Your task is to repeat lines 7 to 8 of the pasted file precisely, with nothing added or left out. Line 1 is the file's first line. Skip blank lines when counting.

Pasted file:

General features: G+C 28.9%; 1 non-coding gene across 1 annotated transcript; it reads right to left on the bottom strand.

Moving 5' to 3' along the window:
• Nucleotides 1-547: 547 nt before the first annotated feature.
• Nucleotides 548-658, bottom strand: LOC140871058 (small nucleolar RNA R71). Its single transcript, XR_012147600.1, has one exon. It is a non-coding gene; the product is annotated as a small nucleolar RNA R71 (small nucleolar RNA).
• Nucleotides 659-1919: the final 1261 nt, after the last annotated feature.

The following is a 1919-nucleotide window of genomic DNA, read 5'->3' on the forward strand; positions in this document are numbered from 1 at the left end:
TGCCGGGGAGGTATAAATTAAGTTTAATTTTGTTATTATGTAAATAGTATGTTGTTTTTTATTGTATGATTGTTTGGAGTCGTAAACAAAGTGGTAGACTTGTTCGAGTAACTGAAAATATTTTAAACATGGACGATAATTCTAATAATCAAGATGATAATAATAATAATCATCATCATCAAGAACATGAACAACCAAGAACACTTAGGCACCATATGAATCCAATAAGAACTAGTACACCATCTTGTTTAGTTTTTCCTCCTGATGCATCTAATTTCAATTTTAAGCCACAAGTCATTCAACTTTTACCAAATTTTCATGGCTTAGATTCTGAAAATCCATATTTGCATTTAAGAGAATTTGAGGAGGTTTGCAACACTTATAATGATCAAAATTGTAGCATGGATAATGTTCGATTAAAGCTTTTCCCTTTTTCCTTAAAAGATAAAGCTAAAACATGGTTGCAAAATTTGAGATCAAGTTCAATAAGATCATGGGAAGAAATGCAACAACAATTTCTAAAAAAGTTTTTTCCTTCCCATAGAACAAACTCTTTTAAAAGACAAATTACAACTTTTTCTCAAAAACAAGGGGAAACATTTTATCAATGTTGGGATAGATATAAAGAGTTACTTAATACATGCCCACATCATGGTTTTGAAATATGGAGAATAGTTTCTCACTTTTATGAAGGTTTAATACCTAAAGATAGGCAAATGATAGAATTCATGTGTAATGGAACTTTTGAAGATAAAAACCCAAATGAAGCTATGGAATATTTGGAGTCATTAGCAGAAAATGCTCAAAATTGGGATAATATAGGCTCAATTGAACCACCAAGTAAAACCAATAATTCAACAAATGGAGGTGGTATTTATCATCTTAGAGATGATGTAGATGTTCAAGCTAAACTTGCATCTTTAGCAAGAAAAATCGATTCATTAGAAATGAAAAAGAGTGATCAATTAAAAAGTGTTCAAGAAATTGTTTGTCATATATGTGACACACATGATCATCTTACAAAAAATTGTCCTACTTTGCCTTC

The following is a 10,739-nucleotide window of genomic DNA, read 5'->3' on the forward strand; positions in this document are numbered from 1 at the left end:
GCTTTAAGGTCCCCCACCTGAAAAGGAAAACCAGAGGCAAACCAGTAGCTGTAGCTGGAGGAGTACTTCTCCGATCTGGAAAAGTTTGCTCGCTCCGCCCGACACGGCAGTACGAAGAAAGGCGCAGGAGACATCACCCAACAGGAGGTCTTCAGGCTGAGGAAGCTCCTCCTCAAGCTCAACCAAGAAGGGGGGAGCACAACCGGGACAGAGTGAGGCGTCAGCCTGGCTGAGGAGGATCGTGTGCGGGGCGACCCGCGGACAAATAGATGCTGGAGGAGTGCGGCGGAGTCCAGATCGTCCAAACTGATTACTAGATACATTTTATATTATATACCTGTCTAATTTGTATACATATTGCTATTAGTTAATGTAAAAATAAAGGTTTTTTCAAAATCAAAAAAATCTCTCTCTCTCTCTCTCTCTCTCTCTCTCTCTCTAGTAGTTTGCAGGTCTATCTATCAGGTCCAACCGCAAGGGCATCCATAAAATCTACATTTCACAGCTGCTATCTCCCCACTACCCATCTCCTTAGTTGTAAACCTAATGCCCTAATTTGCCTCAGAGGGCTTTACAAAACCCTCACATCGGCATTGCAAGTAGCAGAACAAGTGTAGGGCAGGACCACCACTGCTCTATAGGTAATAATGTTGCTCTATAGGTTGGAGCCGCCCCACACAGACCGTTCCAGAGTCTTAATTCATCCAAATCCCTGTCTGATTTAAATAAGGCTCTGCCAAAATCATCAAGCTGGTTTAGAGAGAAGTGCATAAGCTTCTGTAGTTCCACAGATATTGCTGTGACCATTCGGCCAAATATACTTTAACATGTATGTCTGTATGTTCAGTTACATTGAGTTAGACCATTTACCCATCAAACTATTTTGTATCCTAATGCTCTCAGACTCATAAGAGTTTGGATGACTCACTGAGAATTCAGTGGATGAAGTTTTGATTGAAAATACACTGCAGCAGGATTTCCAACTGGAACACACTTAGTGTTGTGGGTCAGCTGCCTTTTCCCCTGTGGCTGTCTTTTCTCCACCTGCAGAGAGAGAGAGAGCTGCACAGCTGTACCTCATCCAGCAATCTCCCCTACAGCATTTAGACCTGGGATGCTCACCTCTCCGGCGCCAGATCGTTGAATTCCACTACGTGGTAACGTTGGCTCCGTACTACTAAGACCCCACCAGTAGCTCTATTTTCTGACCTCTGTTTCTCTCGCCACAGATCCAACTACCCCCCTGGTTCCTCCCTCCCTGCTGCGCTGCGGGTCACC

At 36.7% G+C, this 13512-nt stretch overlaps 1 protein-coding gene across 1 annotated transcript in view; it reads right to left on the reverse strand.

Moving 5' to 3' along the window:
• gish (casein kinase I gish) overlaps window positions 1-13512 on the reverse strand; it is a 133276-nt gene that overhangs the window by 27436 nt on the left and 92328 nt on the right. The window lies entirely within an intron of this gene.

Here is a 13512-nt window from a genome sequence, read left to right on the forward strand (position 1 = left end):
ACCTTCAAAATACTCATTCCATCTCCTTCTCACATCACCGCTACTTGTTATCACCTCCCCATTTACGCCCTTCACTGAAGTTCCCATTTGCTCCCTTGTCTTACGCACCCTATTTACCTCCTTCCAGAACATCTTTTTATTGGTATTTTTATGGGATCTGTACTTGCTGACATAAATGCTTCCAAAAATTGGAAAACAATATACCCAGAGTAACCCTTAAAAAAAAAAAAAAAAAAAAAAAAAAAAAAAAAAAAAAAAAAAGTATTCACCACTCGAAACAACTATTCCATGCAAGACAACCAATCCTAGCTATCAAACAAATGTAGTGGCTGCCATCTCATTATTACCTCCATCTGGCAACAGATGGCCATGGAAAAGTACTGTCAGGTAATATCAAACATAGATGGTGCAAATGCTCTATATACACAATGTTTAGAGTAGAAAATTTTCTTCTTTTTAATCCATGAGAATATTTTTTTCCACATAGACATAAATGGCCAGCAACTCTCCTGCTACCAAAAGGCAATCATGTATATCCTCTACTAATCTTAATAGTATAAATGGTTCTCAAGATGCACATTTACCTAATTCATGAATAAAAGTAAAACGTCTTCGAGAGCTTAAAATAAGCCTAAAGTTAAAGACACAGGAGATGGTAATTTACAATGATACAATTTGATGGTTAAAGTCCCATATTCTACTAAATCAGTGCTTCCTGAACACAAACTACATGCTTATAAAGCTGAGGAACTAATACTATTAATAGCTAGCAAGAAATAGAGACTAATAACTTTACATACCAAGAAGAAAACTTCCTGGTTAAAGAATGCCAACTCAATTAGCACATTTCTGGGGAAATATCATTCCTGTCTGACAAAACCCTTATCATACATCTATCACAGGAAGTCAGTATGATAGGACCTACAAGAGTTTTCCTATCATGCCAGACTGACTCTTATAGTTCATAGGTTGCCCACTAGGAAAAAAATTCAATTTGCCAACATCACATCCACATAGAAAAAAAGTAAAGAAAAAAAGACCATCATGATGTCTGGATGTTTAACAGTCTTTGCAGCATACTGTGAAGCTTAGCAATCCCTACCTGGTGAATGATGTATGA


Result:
TGCCGGGGAGGTATAAATTAAGTTTAATTTTGTTATTATGTAAATAGTATGTTGTTTTTTATTGTATGATTGTTTGGAGTCGTAAACAAAGTGGTAGACTTGTTCGAGTAACTGAAAATATTTTAAACATGGACGATAATTCTAATAATCAAGATGATAATAATAATAATCATCATCATCAAGAACATGAACAACCAAGAACACTTAGGCACCATATGAATCCAATAAGAACTAGTACACCATCTTGTTTAGTTTTTCCTCCTGATGCATCTAATTTCAATTTTAAGCCACAAGTCATTCAACTTTTACCAAATTTTCATGGCTTAGATTCTGAAAATCCATATTTGCATTTAAGAGAATTTGAGGAGGTTTGCAACACTTATAATGATCAAAATTGTAGCATGGATAATGTTCGATTAAAGCTTTTCCCTTTTTCCTTAAAAGATAAAGCTAAAACATGGTTGCAAAATTTGAGATCAAGTTCAATAAGATCATGGGAAGAAATGCAACAACAATTTCTAAAAAAGTTTTTTCCTTCCCATAGAACAAACTCTTTTAAAAGACAAATTACAACTTTTTCTCAAAAACAAGGGGAAACATTTTATCAATGTTGGGATAGATATAAAGAGTTACTTAATACATGCCCACATCATGGTTTTGAAATATGGAGAATAGTTTCTCACTTTTATGAAGGTTTAATACCTAAAGATAGGCAAATGATAGAATTCATGTGTAATGGAACTTTTGAAGATAAAAACCCAAATGAAGCTATGGAATATTTGGAGTCATTAGCAGAAAATGCTCAAAATTGGGATAATATAGGCTCAATTGAACCACCAAGTAAAACCAATAATTCAACAAATGGAGGTGGTATTTATCATCTTAGAGATGATGTAGATGTTCAAGCTAAACTTGCATCTTTAGCAAGAAAAATCGATTCATTAGAAATGAAAAAGAGTGATCAATTAAAAAGTGTTCAAGAAATTGTTTGTCATATATGTGACACACATGATCATCTTACAAAAAATTGTCCTACTTTGCCTTC

The following is a 10,739-nucleotide window of genomic DNA, read 5'->3' on the forward strand; positions in this document are numbered from 1 at the left end: